Oliver Twist is the central character of the novel. He is also a link among the three different worlds depicted in the novel—the workhouse, the crime world and the world of the genteel middle class people. He is, as a matter of fact, more a symbol than a fully individualized character. In the opening sentence of the Novel, Dickens describes him as an item of mortality. Till the end of the novel nothing is specifically known about his parents. The name that he bears is given to him just by chance. All this suggests that Dickens wanted to make him an instrument of exposing the inhumanity and the cal1ousness of the workhouse and the underworld.He belongs to the class to which Huckleberry Finn and Becky Sharp belong,that is to say, he belongs to no class. He is a mobile character and the novelist makes him freely come across the different cross sections of the society in order to expose them. In his Preface to the third edition of Oliver Twist, Dickens says, “I wished to show in little Oliver the principle of Good surviving through every adverse circumstance and triumphing at last”. So, in a way, Oliver is symbolic of the principle of good. If we appreciate Oliver,it is for his propensity towards always being good, and if we sympathise with him, it is for his being a deprived and outcast child. In any case we accept him less as a real child and more as a symbol.
Innocent and melancholy looks
It should be noted that Dickens has nowhere fully described Oliver’s appearance. In fact, with the exception of Rose Maylie, Oliver is the only major character whose appearance is not well depicted. However, we come to understand that he is delicate and handsome. He always looks innocent and the chief expression on his face is that of melancholy. In chapter 5, Mr Sowerberry notices it and is convinced that he will make a very effective mute. Soon after, he is given the responsibility of accompanying the funeral processions, particularly when it is young children that are being taken to be buried. The young melancholy, Oliver, dressed in black quietly moving at the head of the procession, makes a very pathetic appearance. Later in the novel, in chapter 22, Toby Crackit also observes the same thing, “Wot an invalable boy that” I’l make, for the old ladies pockets in chapels! His mug is a fortun to him.”
It is worth noticing that Oliver looks innocent because he is innocent.. Unlike some other novels where external appearances are utterly deceptive, in Oliver’s case there is a remarkable correspondence between his inward nature and external appearance. Sikes is evil and he looks evil. The diabolical and sinister nature of Fagin is adequately reflected on his face, and So is Oliver’s innocence. When he collapses outside Mrs Maylie’s house, he looks not only weak but also innocent. Rose is sure that a childlike Oliver could never commit a robbery. Mr Brownlow low also does not need a second thought to convince himself of Oliver’s innocence. Even the sceptical Mr Grimwig easily acknowledges his goodness.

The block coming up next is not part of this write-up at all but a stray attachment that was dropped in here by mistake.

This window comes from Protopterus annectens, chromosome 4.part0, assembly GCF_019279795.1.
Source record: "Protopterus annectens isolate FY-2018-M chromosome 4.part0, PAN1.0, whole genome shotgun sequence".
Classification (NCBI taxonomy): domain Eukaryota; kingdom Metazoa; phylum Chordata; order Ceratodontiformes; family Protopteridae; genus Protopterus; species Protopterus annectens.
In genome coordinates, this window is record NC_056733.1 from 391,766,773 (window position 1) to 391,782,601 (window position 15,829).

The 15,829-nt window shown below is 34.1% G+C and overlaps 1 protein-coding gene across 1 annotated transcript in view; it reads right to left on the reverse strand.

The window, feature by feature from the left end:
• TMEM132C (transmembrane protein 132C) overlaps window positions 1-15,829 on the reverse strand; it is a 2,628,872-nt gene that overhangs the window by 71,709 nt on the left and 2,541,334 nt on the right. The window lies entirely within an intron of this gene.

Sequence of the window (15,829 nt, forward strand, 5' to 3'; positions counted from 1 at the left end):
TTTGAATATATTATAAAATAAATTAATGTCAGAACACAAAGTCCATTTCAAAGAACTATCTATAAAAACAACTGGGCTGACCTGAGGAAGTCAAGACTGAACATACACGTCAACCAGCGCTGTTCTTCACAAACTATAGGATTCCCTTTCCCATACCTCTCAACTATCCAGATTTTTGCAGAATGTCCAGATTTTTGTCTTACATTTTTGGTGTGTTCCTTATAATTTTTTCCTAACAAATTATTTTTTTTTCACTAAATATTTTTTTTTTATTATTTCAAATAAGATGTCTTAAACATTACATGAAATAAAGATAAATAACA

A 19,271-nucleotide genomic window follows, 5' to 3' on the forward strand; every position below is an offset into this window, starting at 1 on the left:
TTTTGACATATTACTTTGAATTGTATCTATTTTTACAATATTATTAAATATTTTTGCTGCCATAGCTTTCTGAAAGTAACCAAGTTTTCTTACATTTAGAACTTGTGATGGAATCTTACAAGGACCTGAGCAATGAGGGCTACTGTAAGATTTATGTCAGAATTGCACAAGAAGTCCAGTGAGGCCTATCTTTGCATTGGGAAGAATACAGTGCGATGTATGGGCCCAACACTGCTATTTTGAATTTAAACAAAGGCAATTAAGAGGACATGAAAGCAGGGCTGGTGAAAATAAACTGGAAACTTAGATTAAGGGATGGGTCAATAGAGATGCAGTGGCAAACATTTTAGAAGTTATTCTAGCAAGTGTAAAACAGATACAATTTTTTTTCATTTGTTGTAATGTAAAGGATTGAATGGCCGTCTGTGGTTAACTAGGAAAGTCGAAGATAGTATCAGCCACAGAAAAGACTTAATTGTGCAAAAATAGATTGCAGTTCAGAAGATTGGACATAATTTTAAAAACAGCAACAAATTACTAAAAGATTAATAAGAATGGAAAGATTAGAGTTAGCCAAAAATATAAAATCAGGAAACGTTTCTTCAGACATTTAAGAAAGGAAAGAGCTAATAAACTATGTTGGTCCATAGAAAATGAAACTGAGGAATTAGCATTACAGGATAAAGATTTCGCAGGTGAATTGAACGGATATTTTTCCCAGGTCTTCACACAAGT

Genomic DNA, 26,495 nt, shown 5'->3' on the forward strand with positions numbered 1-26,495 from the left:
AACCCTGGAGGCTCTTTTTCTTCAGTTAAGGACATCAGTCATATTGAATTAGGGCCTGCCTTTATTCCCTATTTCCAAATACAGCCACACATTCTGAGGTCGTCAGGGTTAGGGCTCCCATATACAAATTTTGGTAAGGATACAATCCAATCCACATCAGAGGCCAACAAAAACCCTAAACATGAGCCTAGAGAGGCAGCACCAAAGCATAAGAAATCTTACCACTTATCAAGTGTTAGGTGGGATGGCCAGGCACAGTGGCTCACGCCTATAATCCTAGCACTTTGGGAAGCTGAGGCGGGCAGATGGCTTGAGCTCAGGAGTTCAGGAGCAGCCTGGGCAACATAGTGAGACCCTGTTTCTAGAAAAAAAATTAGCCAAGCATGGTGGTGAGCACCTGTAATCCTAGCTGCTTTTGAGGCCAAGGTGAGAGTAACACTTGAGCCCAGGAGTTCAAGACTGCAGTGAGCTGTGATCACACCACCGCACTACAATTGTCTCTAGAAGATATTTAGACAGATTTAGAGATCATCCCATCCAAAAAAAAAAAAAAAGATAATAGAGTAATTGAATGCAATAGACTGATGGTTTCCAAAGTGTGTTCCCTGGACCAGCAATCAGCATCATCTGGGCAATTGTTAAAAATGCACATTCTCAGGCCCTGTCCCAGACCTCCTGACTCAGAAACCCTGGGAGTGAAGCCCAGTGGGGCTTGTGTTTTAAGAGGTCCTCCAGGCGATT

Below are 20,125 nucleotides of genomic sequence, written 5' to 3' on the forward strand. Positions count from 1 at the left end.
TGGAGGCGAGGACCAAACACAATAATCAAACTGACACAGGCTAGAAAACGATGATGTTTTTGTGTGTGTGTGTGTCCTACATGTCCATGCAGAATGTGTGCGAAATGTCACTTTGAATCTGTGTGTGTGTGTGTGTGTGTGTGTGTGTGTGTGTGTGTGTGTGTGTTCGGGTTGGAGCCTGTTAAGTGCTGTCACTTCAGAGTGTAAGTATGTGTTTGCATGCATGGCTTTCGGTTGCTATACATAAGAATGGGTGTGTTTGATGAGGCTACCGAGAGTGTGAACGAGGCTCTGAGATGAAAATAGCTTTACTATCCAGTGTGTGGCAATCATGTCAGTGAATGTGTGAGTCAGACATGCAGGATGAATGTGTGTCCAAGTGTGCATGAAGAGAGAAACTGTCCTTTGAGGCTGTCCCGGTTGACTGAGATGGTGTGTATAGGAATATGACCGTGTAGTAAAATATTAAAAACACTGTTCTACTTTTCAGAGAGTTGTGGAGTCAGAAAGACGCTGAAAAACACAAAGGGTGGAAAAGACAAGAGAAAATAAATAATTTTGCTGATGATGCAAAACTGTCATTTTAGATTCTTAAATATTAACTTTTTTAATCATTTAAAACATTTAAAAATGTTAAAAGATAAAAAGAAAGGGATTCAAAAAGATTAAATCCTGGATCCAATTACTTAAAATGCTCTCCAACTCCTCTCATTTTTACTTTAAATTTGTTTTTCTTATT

Another point to be noted about Oliver’s character is that his virtue remains uncontaminated throughout the novel. Most of his life is spent under the care of scoundrels like Mr Bumble, Mrs. Mann, the inconsiderate Mrs Sowerberry, the sneakish rogue Noah Claypole, the devilish Fagin, and the odious Sikes. Anyone living under the shadow of the wicked characters would have either completely succumbed to and turned into a rogue himself, but Oliver survives. In spite of all the effort made by Monks to convert him into a thief, Oliver persists in his goodness. That is why it has been said that he represents goodness. Dickens has made him so good that on occasions he ceases to be a convincing character.
Apart from his almost incredible piety and irreproachable conduct, his one positive characteristic that is conspicuously in evidence in the early chapters is his courage. In chapter 2, we are told nature or inheritance had planted a good sturdy spirit in Oliver’s breast which enabled him to survive the cruel regime of Mrs Mann’s baby farm. In the same chapter, he approaches the board and makes his famous demand, “please, sir, I want some more”. It is true that he is as much prompted by his own courage as by the fear or that domineering and bullying senior boy who had threatened that he would eat raw the boy sleeping next to him, if he were not given an additional helping of gruel. Still it must have taken tremendous courage to approach the members of the boards in view of their inevitable fury. Further evidence of his courage is seen in chapter 3 when he resists being apprenticed to Mr Gamfield, the Chimney sweep and in chapter 6 when he gives a sound thrashing to Noah Claypole. The charity boy is older than Oliver and enjoys the patronage and help of Mrs Sowerberry and Charlotte. But once when Oliver is provoked by the disparaging marks of Noah about his mother,nothing can suppress his wrath, not even Mr. Bumble, who in spite of the properly waxed cane in his hand, is frightened by Oliver’s audacity. His flight from Mr Sowerbenys in chapter 7 is another proof of his being courageous. But after he goes to London, he is almost swallowed by his circumstances and after “this everything seems done to him and for him, and almost nothing is done by him”.